Image: Giorgio Trovato (Unsplash).

The solar sector has welcomed the UK government’s 31% home carbon emissions reduction target as part of the long-awaited Future Homes Standard update.

According to Solar Energy UK, this target could lead to a five-fold increase in new homes built with solar technologies as home builders opt for the low-carbon technology to help meet reduction targets.

The Ministry for Housing, Communities and Local Government has detailed plans to radically improve the energy performance of new homes. It is targeting a 75-80% reduction in carbon emissions compared to current levels by 2025, and as such is aiming for an interim 31% reduction by June 2022.

Housing minister Rt Hon Christopher Pincher MP said that improving the energy performance of buildings will be vital to reaching net zero by 2050.

“The radical new standards announced today will not only improve energy efficiency of existing homes and other buildings, but will also ensure our new homes are fit for the future, by reducing emissions from new homes by at least 75%.”

The publication of the Future Homes Standard follows a consultation launched in October 2019, which looked at delivering a 20% reduction in carbon emissions through “very high” fabric standards, or – as chosen – targeting a higher reduction by also including carbon-saving technologies.

Within Part L of the Future Homes Standard, it explores a number of the technologies that could help reduce domestic carbon emissions, with support in the consultation seen for solar panels, green gas such as hydrogen and biomethane, as well as mechanical ventilation with heat recovery.

How the reductions are achieved will largely remain up to the housebuilder, with the Ministry taking a technology-neutral approach. However, it noted that it expects many to opt for solar PV as opposed to low carbon heating solutions such as heat pumps.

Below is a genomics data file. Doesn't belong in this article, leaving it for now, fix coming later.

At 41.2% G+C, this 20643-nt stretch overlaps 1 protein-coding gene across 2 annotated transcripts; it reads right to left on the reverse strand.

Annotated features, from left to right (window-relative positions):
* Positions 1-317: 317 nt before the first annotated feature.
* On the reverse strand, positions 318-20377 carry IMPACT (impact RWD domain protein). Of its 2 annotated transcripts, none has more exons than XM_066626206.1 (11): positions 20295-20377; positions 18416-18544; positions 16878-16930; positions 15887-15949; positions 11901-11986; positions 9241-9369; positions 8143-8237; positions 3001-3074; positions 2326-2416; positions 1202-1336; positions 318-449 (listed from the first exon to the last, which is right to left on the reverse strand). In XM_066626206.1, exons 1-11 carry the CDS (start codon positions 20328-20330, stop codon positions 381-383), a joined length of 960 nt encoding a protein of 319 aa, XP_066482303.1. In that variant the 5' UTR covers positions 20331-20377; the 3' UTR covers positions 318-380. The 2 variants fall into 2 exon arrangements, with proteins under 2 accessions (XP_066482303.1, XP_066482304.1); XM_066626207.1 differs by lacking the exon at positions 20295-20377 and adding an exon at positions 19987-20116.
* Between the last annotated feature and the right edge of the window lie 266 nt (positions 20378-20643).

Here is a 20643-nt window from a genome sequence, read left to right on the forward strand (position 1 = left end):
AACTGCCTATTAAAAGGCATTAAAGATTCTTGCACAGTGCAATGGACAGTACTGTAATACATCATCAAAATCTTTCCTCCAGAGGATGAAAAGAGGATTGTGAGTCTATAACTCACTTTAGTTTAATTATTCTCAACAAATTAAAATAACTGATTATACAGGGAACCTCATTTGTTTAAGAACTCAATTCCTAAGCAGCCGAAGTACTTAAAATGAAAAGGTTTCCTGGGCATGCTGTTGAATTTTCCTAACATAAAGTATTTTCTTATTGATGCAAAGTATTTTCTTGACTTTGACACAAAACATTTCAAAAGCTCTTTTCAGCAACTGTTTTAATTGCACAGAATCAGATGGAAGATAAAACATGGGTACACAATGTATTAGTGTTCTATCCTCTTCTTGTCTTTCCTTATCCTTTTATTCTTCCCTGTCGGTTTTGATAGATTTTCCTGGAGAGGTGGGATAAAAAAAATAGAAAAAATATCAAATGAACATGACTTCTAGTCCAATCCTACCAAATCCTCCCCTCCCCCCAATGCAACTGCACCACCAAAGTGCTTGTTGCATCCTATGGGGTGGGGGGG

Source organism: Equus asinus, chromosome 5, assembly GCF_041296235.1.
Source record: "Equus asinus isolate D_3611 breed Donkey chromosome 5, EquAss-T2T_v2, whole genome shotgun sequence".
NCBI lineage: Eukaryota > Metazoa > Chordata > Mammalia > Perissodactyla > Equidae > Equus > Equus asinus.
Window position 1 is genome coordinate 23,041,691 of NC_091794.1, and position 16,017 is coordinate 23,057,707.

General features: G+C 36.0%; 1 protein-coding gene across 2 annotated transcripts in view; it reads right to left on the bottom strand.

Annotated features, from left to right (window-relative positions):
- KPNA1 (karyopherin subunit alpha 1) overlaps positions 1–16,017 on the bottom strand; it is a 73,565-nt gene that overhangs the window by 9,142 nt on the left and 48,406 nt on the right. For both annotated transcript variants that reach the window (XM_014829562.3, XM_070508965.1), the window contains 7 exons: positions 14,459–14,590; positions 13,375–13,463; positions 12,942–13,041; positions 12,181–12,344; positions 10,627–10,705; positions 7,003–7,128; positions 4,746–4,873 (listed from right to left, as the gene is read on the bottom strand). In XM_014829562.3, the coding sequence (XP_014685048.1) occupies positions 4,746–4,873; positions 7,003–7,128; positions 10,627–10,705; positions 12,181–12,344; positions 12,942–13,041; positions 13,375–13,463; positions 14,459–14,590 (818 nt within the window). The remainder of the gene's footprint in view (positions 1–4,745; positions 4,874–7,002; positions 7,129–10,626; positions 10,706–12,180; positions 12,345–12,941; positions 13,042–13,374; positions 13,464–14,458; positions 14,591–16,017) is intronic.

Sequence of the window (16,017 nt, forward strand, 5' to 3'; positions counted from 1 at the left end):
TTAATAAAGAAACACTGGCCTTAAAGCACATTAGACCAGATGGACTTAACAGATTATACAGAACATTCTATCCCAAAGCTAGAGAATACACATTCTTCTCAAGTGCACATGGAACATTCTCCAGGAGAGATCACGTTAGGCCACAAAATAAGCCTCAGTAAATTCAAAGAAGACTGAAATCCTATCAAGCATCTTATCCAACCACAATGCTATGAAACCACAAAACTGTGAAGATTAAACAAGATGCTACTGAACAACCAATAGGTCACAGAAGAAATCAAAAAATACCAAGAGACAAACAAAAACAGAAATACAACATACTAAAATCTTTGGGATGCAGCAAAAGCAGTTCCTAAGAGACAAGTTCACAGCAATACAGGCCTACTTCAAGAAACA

As well as these new targets helping to drive down emissions in a particularly challenging sector – with 15% of the UK’s carbon emissions currently coming from residential housing – they will help tackle fuel poverty, reducing bills through efficiency. The document notes that householders pay around £379 a year on energy under Buildings Regulations. But following the new standards, a house with a gas boiler and solar panels will pay closer to £168.

The greater ambition in the Future Homes Standard has been particularly welcomed after research by Solar Energy UK – then the Solar Trade Association – found in 2019 that over half of local authorities set higher building standards than national requirements.

Solar Energy UK chief executive Chris Hewett said they were delighted that the government had listened to their call for higher ambitions.

“Every new home built will require an increase in energy efficiency that could be met by solar. This is a real victory for our industry and consumers, acting as an important steppingstone on the way towards a more ambitious Future Home Standard come 2025.

“The home of the future will feature solar panels and a battery. It may well be heated with electricity, have solar heated water and an electric vehicle parked outside. It will be well insulated, well built and cost less to run than today. All the necessary technology exists at reasonable cost. Housebuilders, let’s get started”